5 reasons why you should not go to a Botox party
Recently, I was interviewed by a local radio station in Munich about the topic of “Botox parties.” Is it safe to attend such events or not? These types of gatherings seem to be common in Munich, as I have been asked several times if I would like to come to a Botox party to treat 10–15 people with Botulinum toxin all at once.
Wrinkle-free with a glass in hand?
The pattern is always the same: the host or hostess expects to receive their own Botox injection for free in return for organizing the party and gathering 10 to 15 willing participants for treatment. And all party guests expect to receive the treatment at a lower cost than in a medical practice. So far, so clear. And the treatment seems easy for everyone because alcohol and the festive atmosphere lower inhibitions; it seems like a great deal for all parties involved. Or does it?
Doctor commits a violation of the law, host becomes an accomplice
No, a Botox party carries risks for all participants. Personally, I categorically reject Botox parties for this reason among others, as they are professionally prohibited for doctors in Germany (professional codes of conduct refer to the prohibition of practicing “while roaming around”). This prohibition also extends to the host or hostess: they become an accomplice to the doctor’s violation of the law.
For associations, chambers, or competition associations filing lawsuits, this is a golden opportunity, as past court rulings have shown. Most organizers of such events are unaware of this, to their disadvantage.
However, there are also several risks for the other participants that may not be immediately apparent to them when receiving treatment at a Botox party. Therefore, I will address them below:
Participating in a Botox party is excluded for reputable medical professionals from the start, as this type of treatment is prohibited by professional regulations. No one who has a reputation to uphold would risk endangering their reputation and medical standing for the few hundred euros that could be earned at such an event.
Therefore, only unreliable providers would be considered as possible practitioners at a Botox party. In most cases, these are beginners or even completely unrelated individuals without experience and qualifications for aesthetic treatments. In the worst-case scenario, it could even be that the treatment is not carried out by a medical professional, but rather by a naturopath or a beautician, which is a criminal offense.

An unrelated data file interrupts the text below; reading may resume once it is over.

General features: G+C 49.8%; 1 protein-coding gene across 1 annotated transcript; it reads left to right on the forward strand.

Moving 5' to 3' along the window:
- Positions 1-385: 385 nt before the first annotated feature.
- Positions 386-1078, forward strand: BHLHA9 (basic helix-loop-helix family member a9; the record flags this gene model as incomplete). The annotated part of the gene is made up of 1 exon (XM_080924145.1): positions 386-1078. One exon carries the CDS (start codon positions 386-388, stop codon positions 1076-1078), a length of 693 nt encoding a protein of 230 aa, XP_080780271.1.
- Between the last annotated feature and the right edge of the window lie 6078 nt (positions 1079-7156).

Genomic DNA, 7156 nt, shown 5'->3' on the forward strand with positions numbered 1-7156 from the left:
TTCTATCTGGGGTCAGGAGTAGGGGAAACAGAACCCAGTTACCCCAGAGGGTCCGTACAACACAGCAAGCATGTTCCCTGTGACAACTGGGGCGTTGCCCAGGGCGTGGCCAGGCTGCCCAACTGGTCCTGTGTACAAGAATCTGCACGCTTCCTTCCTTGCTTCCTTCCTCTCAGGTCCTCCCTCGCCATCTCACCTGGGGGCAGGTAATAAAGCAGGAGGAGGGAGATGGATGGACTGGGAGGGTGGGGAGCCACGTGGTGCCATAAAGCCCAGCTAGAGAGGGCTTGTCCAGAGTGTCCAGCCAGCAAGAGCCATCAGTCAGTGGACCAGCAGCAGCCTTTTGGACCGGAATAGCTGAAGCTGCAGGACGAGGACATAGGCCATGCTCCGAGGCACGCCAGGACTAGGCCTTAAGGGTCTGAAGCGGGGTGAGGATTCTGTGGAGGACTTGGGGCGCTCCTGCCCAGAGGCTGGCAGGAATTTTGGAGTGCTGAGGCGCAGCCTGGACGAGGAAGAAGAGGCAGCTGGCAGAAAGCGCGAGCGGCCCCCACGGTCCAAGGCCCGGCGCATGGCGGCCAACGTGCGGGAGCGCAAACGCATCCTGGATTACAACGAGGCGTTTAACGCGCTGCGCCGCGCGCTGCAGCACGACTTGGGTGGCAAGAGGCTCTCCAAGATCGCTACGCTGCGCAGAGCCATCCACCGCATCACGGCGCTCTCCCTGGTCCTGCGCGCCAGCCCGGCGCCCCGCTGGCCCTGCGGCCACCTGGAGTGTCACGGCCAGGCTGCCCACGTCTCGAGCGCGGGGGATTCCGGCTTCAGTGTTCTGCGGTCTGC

It is also not excluded that counterfeit products sourced from illegal channels are injected instead of genuine Botox, which pose unknown risks and have no effect.
What motivates such practitioners? Most of them hope to quickly gain customers through participating in a Botox party, as they are new and inexperienced and do not yet have a practice with regular clients for aesthetic treatments. Perhaps they can retain one or two customers and later sell them additional treatments – similar to a bait-and-switch offer.
No proper examination
An individual medical examination is not possible at a Botox party to ensure that the patient is suitable for the treatment and that there are no contraindications. Furthermore, the doctor-patient relationship is not maintained at such events, as participants may not want to discuss existing conditions that may contraindicate a Botox treatment in front of other party guests.
Since Botox is a potentially dangerous medication with potentially serious side effects, it is important for the doctor to be informed about exclusion criteria.
Similarly, there is often social pressure at Botox parties. If everyone else claims to have no exclusion criteria, would you want to be the one who stands out and possibly has to pass on the treatment? Especially if the hostess has organized everything so nicely? Do you potentially not want to be invited again next time?
Lack of Hygiene
At Botox parties, the hygienic environment of a medical practice is not provided. This significantly increases the risk of infections and other complications. The risk of infection exists with every injection, and it is by no means negligible. Strict hygienic conditions are therefore essential in a medical practice, which cannot be guaranteed at a party basement or the living room of the host.